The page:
Lack of industrial policy and strategy, and vulnerability to supply chain disruption are among the key things holding back the US’ position in global battery manufacturing.
Those are among the key takeaways of a document produced by four US federal government departments that banded together last year to figure out how the domestic value chain for advanced battery technology — particularly lithium-ion — can be improved and wean sectors including electric vehicles (EVs) and energy storage systems (ESS) off an almost total dependency on imports.
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US President Joe Biden has been vocal on the need to establish advanced battery supply chain and manufacturing capabilities within the country, for reasons that include national security and industrial competitiveness, as well as fighting climate change and creating well paid employment.
A few days ago, the conclusions of a 100-day review of supply chains for critical materials and components for batteries that the President ordered came in, recommending a raft of immediate actions to support both supply of and demand for advance batteries made in the US.
However, even before Biden took office, late last year four federal government agencies: the Department of Energy, Department of Commerce, Department of Defense and Department of State banded together and formed a Federal Consortium on Advanced Batteries (FCAB). It seeks to find ways to capture opportunities, support domestic industry and avoid being left behind in an industrial race in which China currently holds a commanding lead.
The FCAB produced a report last week that it called a 'National blueprint for lithium batteries’, which sets out a vision for the US and its partners to establish a secure battery materials and technology supply chain. Its ‘vision’ is to achieve this by 2030, furthering national aims of carbon and pollution-free electricity by 2035 and full net zero by 2050.
Consortium sets five goals
The FCAB’s blueprint sets five goals:
1. Securing access to raw and refined materials, as well as discovering alternatives for critical materials. Dependence should be reduced on scarce materials or materials with problematic supply chain issues like cobalt and nickel, while environmental and labour conditions for supplies of materials should be held to high standards.
2. Supporting the growth of materials-processing capabilities within the US to meet demand for battery manufacturing. Developing cost-competitive domestic materials processing for lithium battery materials would reduce reliance on international markets, while again, eliminating the need for critical materials like cobalt and nickel, as well as developing new and cheaper processes for making components like cathodes, anodes and electrolytes would enable future growth of the domestic industry.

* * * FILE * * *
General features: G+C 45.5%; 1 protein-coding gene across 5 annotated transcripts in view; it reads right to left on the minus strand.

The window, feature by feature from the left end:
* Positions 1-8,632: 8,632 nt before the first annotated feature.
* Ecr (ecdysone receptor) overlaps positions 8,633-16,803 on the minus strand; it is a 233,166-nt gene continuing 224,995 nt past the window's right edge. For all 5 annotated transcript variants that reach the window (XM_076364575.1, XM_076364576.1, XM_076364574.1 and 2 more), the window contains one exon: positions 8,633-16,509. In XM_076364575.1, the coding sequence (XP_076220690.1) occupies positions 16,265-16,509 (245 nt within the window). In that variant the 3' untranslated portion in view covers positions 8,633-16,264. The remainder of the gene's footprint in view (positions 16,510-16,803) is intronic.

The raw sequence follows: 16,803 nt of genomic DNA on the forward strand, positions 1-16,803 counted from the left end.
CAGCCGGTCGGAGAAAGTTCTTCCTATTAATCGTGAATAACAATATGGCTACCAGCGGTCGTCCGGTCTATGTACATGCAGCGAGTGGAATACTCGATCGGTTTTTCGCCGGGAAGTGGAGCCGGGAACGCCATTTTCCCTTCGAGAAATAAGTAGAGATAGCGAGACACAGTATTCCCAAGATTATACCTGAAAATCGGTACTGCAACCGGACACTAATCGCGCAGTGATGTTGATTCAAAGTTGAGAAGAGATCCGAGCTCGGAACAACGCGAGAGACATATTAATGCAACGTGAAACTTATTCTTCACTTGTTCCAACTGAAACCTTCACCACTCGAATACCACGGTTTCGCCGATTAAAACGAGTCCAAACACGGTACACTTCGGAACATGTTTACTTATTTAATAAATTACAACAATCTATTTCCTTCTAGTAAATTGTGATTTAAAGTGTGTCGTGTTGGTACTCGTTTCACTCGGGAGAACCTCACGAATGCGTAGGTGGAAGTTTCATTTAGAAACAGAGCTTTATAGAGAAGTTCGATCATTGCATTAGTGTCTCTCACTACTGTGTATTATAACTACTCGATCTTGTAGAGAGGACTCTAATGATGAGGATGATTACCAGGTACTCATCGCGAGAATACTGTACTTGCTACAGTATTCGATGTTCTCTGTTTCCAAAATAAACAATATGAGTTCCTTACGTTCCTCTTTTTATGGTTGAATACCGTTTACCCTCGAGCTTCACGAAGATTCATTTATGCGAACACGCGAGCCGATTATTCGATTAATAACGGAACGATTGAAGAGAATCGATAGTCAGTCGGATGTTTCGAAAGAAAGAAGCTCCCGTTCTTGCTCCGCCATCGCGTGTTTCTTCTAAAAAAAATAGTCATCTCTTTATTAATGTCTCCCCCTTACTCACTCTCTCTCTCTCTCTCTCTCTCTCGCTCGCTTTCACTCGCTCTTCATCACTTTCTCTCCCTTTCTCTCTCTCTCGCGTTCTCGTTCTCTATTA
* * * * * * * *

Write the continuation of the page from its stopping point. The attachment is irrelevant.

3. Develop a federal policy framework to stimulate electrode, cell and battery pack manufacturing in the US: simultaneously stimulating demand for batteries while creating well paid jobs and a robust supply chain equitably and sustainably. The FCAB also emphasises the importance of research and development (R&D) in these areas.
4. Enabling reuse of batteries at the end of their life as well as recycling of critical materials at scale, creating a competitive value chain within the US. Recycling and reuse can mitigate scarcity of materials and enhance environmental sustainability as well as supporting a circular materials supply chain. As well as developing new low-cost methods for collecting, sorting, transporting and processing recycled lithium-ion battery materials, FCAB said a resilient market for reusing battery cells from EVs in applications like grid storage needs to be created.
5. Strongly support scientific R&D, education in STEM subjects and develop the US workforce.
FCAB’s blueprint would see the creation of an end-to-end value chain in lithium-ion batteries, from upstream mining and extraction of materials, to midstream materials processing and cell manufacturing, to downstream battery pack manufacture and end-of-life recycling and reuse.
As such it sets near-term and long-term objectives for each of the five goals outlined above. These include setting a cost reduction goal for battery cells at US$60/kWh, with the current benchmarked cost quoted at US$143/kWh, targeting 90% recycling rates for batteries in consumer electronics, EVs and ESS through creating incentive programmes, and achieving energy density of 500Wh/kg for those low-cost cells.
The report analysed strengths, weaknesses, opportunities and threats to the supply chain, highlighting access to capital and good R&D capabilities among the strengths, job creation and economic growth among the opportunities, the lack of current industrial policy and national strategy among the weaknesses and vulnerability to supply chain disruption and vulnerability to price hikes among the threats.
Last year the Department of Energy also published a roadmap for stationary energy storage, which was described as the US government's first “comprehensive strategy” on energy storage, identifying cost and performance targets to be met in the coming years including emphasis on the development and scale up of low-cost and long-duration energy storage technologies.
The FCAB 'National blueprint for lithium batteries 2021-2030' can be found here.